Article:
WASHINGTON -- In a scathing dissent in the Supreme Court ruling on Monday which upheld Oklahoma's use of a lethal injection drug, some of the court's liberal justices suggested that the high court's ruling would allow prisoners to be "drawn and quartered, slowly tortured to death, or actually burned at the stake" by states that wished to put them to death.
Justice Sonia Sotomayor, in a dissenting opinion joined by Justices Ruth Bader Ginsburg, Stephen Breyer and Eleana Kagan, wrote that the majority opinion in the 5-4 case left those sentenced to the death penalty "exposed to what may well be the chemical equivalent of being burned at the stake."
"Petitioners contend that Oklahoma’s current protocol is a barbarous method of punishment -- the chemical equivalent of being burned alive," Sotomayor wrote. "But under the Court’s new rule, it would not matter whether the State intended to use midazolam, or instead to have petitioners drawn and quartered, slowly tortured to death, or actually burned at the stake: because petitioners failed to prove the availability of sodium thiopental or pentobarbital, the State could execute them using whatever means it designated."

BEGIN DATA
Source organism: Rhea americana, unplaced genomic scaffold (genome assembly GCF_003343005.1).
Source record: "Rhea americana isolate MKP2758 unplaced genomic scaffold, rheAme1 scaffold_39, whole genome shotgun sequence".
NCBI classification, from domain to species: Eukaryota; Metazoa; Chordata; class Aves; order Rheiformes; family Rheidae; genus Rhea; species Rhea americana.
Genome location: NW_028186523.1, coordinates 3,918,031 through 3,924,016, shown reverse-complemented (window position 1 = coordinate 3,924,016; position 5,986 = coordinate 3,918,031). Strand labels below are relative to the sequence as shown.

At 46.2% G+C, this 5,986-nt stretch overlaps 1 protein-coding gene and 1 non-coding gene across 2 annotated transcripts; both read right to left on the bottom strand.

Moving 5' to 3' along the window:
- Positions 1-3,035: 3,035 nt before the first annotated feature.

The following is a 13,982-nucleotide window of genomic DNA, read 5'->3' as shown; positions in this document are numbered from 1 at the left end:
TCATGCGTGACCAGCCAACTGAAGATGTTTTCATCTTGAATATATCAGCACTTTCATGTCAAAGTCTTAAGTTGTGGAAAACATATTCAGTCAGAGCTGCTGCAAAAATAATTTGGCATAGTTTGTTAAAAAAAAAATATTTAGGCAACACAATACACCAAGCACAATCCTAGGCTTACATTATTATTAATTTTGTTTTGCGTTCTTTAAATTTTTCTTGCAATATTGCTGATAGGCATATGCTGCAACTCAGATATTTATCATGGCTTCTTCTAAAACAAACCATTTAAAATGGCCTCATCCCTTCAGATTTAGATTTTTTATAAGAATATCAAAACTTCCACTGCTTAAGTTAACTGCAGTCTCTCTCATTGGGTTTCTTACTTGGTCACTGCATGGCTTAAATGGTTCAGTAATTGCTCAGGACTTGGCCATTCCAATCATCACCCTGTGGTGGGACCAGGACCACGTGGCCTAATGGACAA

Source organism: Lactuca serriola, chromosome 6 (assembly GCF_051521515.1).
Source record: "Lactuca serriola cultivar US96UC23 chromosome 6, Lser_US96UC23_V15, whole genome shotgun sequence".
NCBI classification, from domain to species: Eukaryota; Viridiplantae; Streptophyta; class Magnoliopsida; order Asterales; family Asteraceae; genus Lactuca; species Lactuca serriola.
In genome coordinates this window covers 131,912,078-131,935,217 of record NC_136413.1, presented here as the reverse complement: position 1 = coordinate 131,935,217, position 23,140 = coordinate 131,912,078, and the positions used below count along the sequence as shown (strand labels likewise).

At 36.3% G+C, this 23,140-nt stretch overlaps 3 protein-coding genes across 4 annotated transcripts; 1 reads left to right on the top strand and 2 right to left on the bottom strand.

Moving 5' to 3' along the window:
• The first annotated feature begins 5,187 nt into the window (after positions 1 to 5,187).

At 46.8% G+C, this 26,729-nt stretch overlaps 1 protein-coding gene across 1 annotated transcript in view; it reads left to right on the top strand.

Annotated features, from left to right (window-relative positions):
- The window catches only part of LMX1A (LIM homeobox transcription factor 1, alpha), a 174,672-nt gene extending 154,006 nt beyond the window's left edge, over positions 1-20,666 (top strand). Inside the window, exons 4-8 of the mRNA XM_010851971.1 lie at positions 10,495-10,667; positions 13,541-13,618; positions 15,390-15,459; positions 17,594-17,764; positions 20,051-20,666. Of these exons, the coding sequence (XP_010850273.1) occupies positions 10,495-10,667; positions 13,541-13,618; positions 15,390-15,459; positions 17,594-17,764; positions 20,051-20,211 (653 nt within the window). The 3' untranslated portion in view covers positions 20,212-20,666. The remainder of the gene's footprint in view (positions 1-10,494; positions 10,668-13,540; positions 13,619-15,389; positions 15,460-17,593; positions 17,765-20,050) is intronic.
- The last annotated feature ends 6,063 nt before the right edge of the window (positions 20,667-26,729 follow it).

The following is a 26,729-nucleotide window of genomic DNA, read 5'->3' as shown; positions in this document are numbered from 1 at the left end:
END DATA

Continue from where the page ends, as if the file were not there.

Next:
The majority opinion, authored by Justice Samuel Alito, addressed that issue head on. The opinion said it was "simply not true" that the ruling would allow people to be burned at the stake. Alito wrote that the dissent’s "resort to this outlandish rhetoric reveals the weakness of its legal arguments."
Breyer also wrote a separate dissent, joined by Ginsburg, which called for a review of whether the death penalty violates the Constitution, saying that it was "highly likely that the death penalty violates the Eighth Amendment."
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